As he always does, cornerback Ike Taylor likely will follow his former teammate, Nate Washington, when the Steelers play the Tennessee Titans tonight in Nashville, Tenn. Following the opposing team's top receiver has become customary for Taylor.
But that also means Keenan Lewis, the other corner, gets matched regularly against the opponent's No. 2 receiver -- in this case, rookie Kendall Wright, who leads the Titans with 27 receptions; or former No. 1 pick Kenny Britt, who still is trying to round into form after an anterior cruciate ligament injury ended his season in the third week a year ago.
With so much attention always focused on Taylor's ability to shut down the top opposing receiving threat, it goes largely unnoticed that Lewis has done more than a solid job of containing -- sometimes even shutting down -- the No. 2 receiver.
"We joke about it sometimes and get on the guy if he got beat, but you take it seriously because you don't want to be that guy," Lewis said. "I don't want to be that guy ever again so I try to make sure I eliminate those types of plays and win my battles."
Against the New York Jets, Lewis held rookie Stephen Hill, who had two touchdown catches in his previous game, without a catch. In Denver, Lewis led the team with two pass break-ups and didn't allow Eric Decker a catch longer than 17 yards.
In a victory Sunday against Philadelphia, the Eagles' longest play was a 24-yard pass to DeSean Jackson, who was being shadowed all game by Taylor. The Eagles' No. 2 receiver, Jeremy Maclin, had a team-high five catches against Lewis but none longer than 11 yards.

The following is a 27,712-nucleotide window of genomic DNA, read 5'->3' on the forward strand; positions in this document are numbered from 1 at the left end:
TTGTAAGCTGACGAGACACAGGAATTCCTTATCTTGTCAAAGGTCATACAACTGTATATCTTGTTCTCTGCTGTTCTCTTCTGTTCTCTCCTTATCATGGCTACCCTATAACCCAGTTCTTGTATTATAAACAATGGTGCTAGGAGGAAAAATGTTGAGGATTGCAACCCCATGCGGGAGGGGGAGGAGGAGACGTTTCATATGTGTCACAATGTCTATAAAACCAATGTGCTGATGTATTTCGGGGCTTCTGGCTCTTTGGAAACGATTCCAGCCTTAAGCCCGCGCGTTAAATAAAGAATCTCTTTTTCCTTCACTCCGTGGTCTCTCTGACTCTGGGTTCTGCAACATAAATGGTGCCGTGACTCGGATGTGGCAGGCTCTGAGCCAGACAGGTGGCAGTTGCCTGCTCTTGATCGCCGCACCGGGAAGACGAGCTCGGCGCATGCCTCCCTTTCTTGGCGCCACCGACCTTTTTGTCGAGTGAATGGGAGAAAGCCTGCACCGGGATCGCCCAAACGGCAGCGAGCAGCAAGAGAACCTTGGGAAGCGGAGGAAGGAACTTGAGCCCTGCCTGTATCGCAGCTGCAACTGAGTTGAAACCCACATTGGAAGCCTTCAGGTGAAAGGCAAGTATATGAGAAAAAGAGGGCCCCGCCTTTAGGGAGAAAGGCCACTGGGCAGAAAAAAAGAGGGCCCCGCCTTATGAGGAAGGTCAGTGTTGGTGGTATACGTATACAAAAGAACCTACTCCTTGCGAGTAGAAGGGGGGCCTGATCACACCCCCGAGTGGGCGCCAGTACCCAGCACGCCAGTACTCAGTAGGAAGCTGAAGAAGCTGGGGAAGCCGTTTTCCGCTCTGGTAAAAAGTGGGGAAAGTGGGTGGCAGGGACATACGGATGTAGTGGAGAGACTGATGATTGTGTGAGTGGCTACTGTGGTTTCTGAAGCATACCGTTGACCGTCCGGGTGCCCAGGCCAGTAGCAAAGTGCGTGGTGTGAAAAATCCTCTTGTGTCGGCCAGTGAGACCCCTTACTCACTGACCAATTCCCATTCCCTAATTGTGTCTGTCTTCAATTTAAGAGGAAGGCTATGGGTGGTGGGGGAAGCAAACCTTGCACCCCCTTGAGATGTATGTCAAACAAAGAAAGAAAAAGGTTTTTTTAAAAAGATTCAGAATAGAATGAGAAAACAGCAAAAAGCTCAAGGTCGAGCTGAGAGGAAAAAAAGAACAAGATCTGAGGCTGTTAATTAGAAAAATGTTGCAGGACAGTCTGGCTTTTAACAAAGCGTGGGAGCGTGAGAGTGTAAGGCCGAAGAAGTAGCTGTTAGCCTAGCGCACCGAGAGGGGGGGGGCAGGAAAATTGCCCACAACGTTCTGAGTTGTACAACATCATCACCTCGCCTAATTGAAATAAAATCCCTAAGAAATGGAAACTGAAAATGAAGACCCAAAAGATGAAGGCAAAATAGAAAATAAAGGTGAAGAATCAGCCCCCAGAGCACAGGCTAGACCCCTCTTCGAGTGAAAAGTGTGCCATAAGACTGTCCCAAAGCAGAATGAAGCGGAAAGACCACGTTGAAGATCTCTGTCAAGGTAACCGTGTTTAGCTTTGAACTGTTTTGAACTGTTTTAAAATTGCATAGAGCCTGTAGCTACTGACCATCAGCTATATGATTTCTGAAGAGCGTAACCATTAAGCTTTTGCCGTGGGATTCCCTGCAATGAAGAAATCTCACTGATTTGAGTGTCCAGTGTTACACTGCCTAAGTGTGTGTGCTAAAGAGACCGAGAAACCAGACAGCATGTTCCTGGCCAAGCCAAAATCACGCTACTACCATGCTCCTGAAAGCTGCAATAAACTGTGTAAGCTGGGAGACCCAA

"He's really in his growth cycle, and we're looking for him to continue to grow," said Steelers defensive coordinator Dick LeBeau, a Hall of Fame cornerback in his playing days, said of Lewis. "I thought he played well last year for us and so far he's doing OK. We're looking for all our young players to grow."
In the past 11 quarters, the Steelers have allowed just one pass longer than 18 yards -- and that was the 24-yarder to Jackson on the Eagles' final possession. That has allowed them to move up to No. 3 in the league in pass defense and inch closer to the No. 1 ranking they held last year.
Lewis said he is up to the challenge, just as he was in training camp when his biggest battle was having to hold off young cornerbacks Cortez Allen and Curtis Brown for the starting job.
"To be honest with you, I know this is contract year for me and I want to be the best I can be and make a living for my family," said Lewis, who is playing this season on a one-year tender for $1,260,000 . "I know those guys like to compete, too, so I know I was going to have to step my game up a notch. Being a fourth year player, they expect a lot from me. I'm getting better every game at it."Steelers
Gerry Dulac: email@example.com and Twitter: @gerrydulac.